Inflation is back - don't I have to do something?
November 15, 2021
When market conditions change, investors often feel compelled to do something. To that end, we can agree on one point: it’s challenging to stand by and watch events transpire. The typical working assumption is: Something I own must be sold; something I don’t own must be bought, because, well, things are going to change. But what if doing nothing is the best thing you can do?
By owning assets that don’t track or exceed inflation, purchasing power diminishes over time. It’s one of the arguments against fixed pensions or fixed payment annuities; as prices continue to move higher, income of that nature is stagnant. While inflation will cause you to need more money to buy gas or bread or to pay for healthcare, a fixed payment doesn’t provide higher income. A fixed pension of X dollars buys considerably less 10 or 20 years after it started, even if inflation is relatively tame.
From a historical perspective, one of the main benefits of owning equities is their value increases over time. It’s the reason why we use a bucket approach when investing client funds; less volatile assets are used for short-duration cash needs, while more volatile investments (e.g., equities) are invested to grow over time. So, what needs to change when inflation rears its ugly head?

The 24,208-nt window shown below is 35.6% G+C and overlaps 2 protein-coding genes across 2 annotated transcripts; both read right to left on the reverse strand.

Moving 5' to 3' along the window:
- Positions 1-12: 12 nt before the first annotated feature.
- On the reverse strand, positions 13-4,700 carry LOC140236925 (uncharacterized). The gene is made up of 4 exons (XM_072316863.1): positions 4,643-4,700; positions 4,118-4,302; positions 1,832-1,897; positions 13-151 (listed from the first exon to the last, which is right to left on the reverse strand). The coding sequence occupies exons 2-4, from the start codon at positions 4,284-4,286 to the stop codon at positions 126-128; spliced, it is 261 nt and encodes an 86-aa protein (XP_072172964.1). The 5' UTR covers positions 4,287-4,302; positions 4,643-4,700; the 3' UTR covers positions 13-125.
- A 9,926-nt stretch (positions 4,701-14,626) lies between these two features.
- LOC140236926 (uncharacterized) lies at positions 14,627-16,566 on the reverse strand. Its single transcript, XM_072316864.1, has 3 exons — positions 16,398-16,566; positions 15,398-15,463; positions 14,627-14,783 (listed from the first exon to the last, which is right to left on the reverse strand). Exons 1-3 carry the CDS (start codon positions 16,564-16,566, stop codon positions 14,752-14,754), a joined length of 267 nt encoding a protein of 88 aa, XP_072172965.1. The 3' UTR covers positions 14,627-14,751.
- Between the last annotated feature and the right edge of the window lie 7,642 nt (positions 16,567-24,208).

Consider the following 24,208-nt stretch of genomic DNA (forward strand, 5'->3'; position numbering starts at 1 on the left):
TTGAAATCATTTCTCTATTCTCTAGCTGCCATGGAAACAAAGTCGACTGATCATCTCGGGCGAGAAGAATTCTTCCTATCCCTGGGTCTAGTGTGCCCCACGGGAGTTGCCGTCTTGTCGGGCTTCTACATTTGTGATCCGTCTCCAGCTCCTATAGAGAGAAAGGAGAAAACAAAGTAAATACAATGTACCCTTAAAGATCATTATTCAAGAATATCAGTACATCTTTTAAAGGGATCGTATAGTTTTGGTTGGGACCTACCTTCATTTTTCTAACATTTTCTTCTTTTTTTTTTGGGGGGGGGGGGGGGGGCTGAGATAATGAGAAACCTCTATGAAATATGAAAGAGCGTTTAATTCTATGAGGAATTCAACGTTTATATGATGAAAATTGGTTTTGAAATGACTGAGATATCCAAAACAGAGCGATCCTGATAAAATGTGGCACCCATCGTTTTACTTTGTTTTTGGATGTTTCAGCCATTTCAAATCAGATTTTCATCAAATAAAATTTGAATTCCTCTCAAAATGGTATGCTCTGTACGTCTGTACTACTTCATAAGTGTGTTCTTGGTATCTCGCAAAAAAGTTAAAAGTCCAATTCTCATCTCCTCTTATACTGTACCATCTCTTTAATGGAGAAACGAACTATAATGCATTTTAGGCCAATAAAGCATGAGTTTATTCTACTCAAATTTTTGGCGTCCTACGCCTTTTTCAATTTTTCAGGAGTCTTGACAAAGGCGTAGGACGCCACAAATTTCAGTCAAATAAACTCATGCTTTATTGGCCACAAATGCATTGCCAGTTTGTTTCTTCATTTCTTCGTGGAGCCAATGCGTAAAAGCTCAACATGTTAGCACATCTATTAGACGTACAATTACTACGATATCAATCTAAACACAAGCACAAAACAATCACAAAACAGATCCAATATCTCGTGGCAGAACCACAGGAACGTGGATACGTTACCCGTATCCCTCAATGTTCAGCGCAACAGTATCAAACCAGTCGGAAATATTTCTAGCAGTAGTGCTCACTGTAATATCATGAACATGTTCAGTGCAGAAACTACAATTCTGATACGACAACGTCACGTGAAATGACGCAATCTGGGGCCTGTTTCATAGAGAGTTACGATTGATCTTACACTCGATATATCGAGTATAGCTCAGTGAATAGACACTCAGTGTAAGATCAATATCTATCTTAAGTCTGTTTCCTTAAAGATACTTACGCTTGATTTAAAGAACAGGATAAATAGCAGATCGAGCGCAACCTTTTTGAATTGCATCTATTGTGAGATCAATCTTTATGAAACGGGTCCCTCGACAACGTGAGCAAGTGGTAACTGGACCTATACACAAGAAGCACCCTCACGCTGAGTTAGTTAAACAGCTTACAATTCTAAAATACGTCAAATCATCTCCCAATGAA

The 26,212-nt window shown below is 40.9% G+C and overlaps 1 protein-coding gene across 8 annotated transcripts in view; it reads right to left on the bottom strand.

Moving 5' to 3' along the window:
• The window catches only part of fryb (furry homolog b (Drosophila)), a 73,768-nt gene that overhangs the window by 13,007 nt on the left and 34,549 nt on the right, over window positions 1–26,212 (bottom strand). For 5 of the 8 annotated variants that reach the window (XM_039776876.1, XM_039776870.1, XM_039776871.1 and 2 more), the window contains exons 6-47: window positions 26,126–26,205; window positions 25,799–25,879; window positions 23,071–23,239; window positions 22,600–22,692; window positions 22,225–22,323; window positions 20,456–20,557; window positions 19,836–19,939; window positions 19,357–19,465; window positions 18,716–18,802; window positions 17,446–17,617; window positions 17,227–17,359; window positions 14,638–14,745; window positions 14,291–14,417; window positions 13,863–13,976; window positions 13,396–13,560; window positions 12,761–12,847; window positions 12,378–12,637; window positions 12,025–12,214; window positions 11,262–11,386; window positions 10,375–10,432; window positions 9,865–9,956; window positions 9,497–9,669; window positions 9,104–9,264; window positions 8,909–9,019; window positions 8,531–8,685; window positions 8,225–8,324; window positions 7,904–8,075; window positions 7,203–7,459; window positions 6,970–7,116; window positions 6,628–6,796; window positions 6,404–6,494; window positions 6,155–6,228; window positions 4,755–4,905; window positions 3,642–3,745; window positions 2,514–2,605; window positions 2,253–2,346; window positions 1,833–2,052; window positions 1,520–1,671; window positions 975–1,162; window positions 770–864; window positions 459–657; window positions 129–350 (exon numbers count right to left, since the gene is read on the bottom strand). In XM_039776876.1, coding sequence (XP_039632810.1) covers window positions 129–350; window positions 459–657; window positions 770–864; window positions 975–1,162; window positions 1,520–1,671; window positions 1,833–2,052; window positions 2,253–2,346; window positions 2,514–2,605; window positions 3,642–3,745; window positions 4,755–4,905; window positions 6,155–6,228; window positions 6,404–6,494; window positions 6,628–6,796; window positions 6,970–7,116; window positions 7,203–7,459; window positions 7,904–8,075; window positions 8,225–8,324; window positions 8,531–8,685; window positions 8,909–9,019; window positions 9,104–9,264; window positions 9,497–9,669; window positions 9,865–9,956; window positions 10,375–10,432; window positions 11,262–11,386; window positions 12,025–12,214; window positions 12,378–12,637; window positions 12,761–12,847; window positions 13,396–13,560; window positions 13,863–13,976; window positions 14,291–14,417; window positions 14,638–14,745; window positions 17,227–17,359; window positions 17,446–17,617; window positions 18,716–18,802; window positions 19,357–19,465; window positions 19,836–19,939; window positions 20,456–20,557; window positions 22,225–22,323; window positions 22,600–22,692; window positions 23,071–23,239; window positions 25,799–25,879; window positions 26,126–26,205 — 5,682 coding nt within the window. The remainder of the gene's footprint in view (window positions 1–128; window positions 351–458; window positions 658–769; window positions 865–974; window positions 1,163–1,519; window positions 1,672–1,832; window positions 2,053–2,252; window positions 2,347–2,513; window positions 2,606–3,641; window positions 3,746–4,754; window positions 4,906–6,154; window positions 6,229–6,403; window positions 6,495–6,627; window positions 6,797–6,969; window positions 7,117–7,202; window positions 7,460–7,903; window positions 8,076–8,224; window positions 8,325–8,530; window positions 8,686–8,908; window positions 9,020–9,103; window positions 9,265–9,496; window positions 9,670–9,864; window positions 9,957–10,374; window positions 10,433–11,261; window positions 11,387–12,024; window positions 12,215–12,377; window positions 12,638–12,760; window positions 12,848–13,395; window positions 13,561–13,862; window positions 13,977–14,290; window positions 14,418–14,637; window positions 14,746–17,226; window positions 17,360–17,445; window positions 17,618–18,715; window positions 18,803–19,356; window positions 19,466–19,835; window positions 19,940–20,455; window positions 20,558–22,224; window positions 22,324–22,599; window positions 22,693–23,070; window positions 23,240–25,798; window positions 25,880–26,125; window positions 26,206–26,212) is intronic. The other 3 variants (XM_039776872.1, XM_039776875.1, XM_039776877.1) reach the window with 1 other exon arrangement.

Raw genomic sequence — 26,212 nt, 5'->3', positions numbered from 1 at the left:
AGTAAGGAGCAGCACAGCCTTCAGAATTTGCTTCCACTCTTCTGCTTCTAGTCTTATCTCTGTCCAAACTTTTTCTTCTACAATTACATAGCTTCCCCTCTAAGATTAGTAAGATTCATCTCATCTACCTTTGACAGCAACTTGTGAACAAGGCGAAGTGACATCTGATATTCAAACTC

Writing in the Wall Street Journal1, Jason Zweig notes that “Taking on more risk to fight rising prices can do more harm than good.” Examples of taking on more risk include flocking to buy Bitcoin, gold, energy stocks, or commodities without understanding what is being bought or whether or not what you’re buying is truly an inflation hedge.
Zweig quotes Savina Rizova, the head of research at Dimensional Fund Advisors, who notes that energy stocks and commodities “are not effective hedges against inflation. That’s a big myth out there.”
As Zweig notes, “the stock market overall has outpaced moderate rises in the cost of living. From 1927 through 2020…U.S. stocks as a whole outperformed inflation by an average of 4.9 percentage points annually in years when rises in the cost of living were above the median.” He adds: “If your stock portfolio is already well diversified, it should be able to keep pace with modestly rising prices.” (See chart below.)
Source: Dimensional Fund Advisors
1 Zweig, Jason. “Deflating Your Inflation Fears.” The Wall Street Journal, 29 Oct. 2021.
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